A recent study site's meditation restructures the brain's ability to respond to stress. The amazing results showed as little as 5 hours over 5 weeks can make a measurable difference. Committing as little as 15 minutes every day to focus on your breathing can change your mood and stress levels. The studies are still limited to the overall health effects but the science so far shows signs of reduced stress levels, strengthened neurological connections and even thickening of the brain tissue, which reduces chances for Alzheimer’s and dementia. Both heart attacks and strokes can be induced by high stress, over extended periods of time. It is easy to see that reducing your stress response can also diminish chances of stress related illness, which can be as minor as how long your cold lasts to things as sever as a life ending heart attack. Meditation is not only changing your neurological pathways and thickening you brain tissue it is adding precious, quality time to your life and it doesn't cost a penny.
As a beginner it is helpful to find a quiet place, turn of distractions and pick a calm back round music if you desire. Incense is also a known stress reducer and may help you relax for deeper meditations. Take some deep breaths in and slowly allow them out. Do your best to keep your focus on your breath. If you find your mind wandering, acknowledge the thought and let it go. In the beginning this may be often, but within a short period of time you will find yourself staying focused for longer periods of time.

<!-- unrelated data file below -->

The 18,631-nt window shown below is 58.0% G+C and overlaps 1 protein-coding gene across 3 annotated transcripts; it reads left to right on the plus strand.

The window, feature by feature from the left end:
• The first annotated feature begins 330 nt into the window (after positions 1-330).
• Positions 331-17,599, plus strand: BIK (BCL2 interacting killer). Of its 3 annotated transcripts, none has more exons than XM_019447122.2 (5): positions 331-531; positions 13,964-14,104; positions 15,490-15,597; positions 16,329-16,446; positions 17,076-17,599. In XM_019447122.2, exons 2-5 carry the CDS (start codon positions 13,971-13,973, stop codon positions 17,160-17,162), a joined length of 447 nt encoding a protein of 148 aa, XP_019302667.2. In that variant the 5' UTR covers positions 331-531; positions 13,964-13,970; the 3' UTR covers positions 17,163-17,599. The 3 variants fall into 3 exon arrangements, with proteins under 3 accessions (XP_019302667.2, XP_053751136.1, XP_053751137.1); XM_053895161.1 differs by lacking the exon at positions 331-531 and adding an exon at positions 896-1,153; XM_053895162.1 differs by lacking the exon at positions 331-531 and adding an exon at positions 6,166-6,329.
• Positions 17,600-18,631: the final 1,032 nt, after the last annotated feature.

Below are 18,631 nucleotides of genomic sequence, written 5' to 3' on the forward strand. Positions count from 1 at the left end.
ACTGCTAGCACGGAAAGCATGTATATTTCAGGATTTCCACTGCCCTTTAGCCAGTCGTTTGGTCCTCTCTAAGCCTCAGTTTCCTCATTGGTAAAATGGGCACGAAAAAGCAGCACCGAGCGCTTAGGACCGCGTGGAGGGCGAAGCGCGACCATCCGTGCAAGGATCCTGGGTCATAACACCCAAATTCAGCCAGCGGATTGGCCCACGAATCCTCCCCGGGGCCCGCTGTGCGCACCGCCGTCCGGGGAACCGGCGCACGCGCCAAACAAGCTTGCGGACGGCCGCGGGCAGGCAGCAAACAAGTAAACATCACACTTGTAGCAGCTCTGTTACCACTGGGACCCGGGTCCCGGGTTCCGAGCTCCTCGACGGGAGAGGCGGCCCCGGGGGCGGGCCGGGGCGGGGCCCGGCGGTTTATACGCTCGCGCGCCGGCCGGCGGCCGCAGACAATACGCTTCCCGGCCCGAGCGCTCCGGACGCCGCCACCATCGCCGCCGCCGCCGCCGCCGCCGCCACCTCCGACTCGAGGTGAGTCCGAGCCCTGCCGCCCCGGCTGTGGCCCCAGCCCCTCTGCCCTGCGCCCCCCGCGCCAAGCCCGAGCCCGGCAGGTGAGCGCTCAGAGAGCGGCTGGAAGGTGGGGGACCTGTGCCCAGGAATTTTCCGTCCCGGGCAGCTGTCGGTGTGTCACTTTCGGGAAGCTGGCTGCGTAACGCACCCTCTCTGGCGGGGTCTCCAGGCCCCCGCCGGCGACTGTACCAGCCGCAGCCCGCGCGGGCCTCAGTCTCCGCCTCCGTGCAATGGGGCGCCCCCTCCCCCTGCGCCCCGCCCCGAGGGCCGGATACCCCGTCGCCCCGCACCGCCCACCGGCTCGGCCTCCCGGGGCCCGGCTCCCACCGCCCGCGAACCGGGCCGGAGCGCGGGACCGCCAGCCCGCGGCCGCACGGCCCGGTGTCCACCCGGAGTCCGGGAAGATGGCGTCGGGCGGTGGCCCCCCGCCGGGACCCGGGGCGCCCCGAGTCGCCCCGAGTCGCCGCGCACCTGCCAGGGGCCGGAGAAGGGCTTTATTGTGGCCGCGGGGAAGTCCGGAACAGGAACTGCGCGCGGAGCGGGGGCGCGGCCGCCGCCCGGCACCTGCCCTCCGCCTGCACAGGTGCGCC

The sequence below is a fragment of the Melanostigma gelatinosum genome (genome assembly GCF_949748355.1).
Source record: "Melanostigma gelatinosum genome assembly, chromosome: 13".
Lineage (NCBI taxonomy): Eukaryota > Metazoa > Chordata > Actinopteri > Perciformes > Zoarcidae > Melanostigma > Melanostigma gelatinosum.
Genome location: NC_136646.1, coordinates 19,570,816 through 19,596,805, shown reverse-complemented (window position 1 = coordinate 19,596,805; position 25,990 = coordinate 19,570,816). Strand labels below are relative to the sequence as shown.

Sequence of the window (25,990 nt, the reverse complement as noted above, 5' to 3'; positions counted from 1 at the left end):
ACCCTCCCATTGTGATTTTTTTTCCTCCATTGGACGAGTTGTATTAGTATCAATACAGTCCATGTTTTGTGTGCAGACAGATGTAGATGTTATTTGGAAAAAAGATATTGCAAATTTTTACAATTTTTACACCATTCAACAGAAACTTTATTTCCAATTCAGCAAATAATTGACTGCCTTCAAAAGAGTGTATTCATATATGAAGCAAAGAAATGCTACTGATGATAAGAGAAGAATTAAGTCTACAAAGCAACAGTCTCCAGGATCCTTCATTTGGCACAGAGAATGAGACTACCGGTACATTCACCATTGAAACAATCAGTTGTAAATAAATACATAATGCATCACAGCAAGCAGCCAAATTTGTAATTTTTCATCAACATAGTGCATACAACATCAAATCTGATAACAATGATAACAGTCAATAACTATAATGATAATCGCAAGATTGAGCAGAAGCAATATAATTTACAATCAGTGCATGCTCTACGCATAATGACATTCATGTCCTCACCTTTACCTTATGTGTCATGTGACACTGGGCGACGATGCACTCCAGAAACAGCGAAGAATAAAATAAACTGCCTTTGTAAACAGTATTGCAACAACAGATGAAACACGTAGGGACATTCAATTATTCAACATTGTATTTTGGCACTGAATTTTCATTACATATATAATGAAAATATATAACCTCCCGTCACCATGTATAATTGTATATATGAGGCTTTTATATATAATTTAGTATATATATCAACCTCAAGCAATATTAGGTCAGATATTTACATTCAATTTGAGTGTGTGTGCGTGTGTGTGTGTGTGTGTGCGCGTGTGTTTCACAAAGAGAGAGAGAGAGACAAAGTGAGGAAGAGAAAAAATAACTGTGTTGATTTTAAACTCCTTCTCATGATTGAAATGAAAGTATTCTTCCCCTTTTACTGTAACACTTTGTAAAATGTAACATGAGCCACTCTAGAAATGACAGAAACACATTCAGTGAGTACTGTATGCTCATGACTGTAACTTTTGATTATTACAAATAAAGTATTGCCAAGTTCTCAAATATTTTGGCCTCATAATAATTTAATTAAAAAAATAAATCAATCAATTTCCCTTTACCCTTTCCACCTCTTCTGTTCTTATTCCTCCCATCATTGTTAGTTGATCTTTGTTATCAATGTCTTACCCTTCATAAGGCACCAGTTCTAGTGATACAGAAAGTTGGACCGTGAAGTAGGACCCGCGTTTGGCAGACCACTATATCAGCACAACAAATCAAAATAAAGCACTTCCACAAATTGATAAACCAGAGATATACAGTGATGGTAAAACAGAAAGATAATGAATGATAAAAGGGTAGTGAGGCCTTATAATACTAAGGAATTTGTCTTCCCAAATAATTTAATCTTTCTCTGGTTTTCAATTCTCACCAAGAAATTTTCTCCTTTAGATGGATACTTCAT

A wonderful tip if your feeling stress and can not take time out for meditation using a simple, effective breathing technique. A favorite of mine is the 4-7-8 breath count. I would not suggest this while driving until you know how you will feel. The process is take a breath in to the count of 4, hold your breath to a count of 7 and release your breath to a count of 8. Repeat these steps four times, no more in the beginning, this will have an immediate effect and you may feel a bit lightheaded in the beginning as this is a wonderful deep breathing exerciser. I use this often, especially when I am too busy to stop for a meditation but need more clarity. With regular meditation and this breathing technique you will find with time you will be able to call upon the feeling of calmness that comes with a deep meditation at will.
Written By Rebecca Allen
From October 2012 issue of
South Shore and Cape Cod Metaphysics
Reference: Moyer, C. A. et al. (2011). Frontal Electroencephalographic Asymmetry Associated With Positive Emotion Is Produced by Very Brief Meditation Training. Psychological Science.